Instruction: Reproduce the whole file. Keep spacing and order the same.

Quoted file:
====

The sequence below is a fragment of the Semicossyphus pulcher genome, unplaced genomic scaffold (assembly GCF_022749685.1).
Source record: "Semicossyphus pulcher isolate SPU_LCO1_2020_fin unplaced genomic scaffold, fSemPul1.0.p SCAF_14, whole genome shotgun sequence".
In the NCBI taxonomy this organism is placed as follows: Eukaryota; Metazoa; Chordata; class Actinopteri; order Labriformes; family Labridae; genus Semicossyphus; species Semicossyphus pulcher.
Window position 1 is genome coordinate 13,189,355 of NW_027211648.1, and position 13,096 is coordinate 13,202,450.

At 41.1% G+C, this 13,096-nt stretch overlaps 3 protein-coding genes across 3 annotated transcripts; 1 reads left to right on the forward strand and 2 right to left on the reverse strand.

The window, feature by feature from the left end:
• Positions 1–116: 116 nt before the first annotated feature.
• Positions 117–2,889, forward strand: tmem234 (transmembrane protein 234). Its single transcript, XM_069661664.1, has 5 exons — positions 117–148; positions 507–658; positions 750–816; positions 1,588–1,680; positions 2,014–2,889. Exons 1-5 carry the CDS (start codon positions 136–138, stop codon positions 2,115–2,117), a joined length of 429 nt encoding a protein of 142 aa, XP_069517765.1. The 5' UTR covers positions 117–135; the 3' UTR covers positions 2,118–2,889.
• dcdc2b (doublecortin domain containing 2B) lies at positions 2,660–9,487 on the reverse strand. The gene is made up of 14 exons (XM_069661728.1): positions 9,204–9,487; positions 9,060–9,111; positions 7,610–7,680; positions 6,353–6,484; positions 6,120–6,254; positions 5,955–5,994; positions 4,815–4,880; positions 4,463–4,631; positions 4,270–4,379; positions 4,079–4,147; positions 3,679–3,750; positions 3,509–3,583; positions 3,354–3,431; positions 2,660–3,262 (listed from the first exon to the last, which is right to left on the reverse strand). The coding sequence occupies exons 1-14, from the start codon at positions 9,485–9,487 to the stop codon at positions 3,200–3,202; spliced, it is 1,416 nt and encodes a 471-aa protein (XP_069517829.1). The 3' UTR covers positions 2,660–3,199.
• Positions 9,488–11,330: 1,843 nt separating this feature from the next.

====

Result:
The sequence below is a fragment of the Semicossyphus pulcher genome, unplaced genomic scaffold (assembly GCF_022749685.1).
Source record: "Semicossyphus pulcher isolate SPU_LCO1_2020_fin unplaced genomic scaffold, fSemPul1.0.p SCAF_14, whole genome shotgun sequence".
In the NCBI taxonomy this organism is placed as follows: Eukaryota; Metazoa; Chordata; class Actinopteri; order Labriformes; family Labridae; genus Semicossyphus; species Semicossyphus pulcher.
Window position 1 is genome coordinate 13,189,355 of NW_027211648.1, and position 13,096 is coordinate 13,202,450.

At 41.1% G+C, this 13,096-nt stretch overlaps 3 protein-coding genes across 3 annotated transcripts; 1 reads left to right on the forward strand and 2 right to left on the reverse strand.

The window, feature by feature from the left end:
• Positions 1–116: 116 nt before the first annotated feature.
• Positions 117–2,889, forward strand: tmem234 (transmembrane protein 234). Its single transcript, XM_069661664.1, has 5 exons — positions 117–148; positions 507–658; positions 750–816; positions 1,588–1,680; positions 2,014–2,889. Exons 1-5 carry the CDS (start codon positions 136–138, stop codon positions 2,115–2,117), a joined length of 429 nt encoding a protein of 142 aa, XP_069517765.1. The 5' UTR covers positions 117–135; the 3' UTR covers positions 2,118–2,889.
• dcdc2b (doublecortin domain containing 2B) lies at positions 2,660–9,487 on the reverse strand. The gene is made up of 14 exons (XM_069661728.1): positions 9,204–9,487; positions 9,060–9,111; positions 7,610–7,680; positions 6,353–6,484; positions 6,120–6,254; positions 5,955–5,994; positions 4,815–4,880; positions 4,463–4,631; positions 4,270–4,379; positions 4,079–4,147; positions 3,679–3,750; positions 3,509–3,583; positions 3,354–3,431; positions 2,660–3,262 (listed from the first exon to the last, which is right to left on the reverse strand). The coding sequence occupies exons 1-14, from the start codon at positions 9,485–9,487 to the stop codon at positions 3,200–3,202; spliced, it is 1,416 nt and encodes a 471-aa protein (XP_069517829.1). The 3' UTR covers positions 2,660–3,199.
• Positions 9,488–11,330: 1,843 nt separating this feature from the next.